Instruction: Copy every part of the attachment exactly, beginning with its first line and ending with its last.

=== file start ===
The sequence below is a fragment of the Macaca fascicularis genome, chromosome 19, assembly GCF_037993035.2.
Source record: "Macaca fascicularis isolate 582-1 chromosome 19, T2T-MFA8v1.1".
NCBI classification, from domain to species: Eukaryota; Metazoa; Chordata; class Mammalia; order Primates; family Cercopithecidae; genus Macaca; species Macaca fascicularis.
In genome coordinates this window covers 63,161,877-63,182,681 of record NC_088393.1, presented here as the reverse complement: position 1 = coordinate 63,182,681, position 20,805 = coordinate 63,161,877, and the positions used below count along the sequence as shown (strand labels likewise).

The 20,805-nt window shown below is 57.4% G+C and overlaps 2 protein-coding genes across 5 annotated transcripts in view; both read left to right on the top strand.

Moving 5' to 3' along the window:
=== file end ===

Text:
The sequence below is a fragment of the Macaca fascicularis genome, chromosome 19, assembly GCF_037993035.2.
Source record: "Macaca fascicularis isolate 582-1 chromosome 19, T2T-MFA8v1.1".
NCBI classification, from domain to species: Eukaryota; Metazoa; Chordata; class Mammalia; order Primates; family Cercopithecidae; genus Macaca; species Macaca fascicularis.
In genome coordinates this window covers 63,161,877-63,182,681 of record NC_088393.1, presented here as the reverse complement: position 1 = coordinate 63,182,681, position 20,805 = coordinate 63,161,877, and the positions used below count along the sequence as shown (strand labels likewise).

The 20,805-nt window shown below is 57.4% G+C and overlaps 2 protein-coding genes across 5 annotated transcripts in view; both read left to right on the top strand.

Moving 5' to 3' along the window: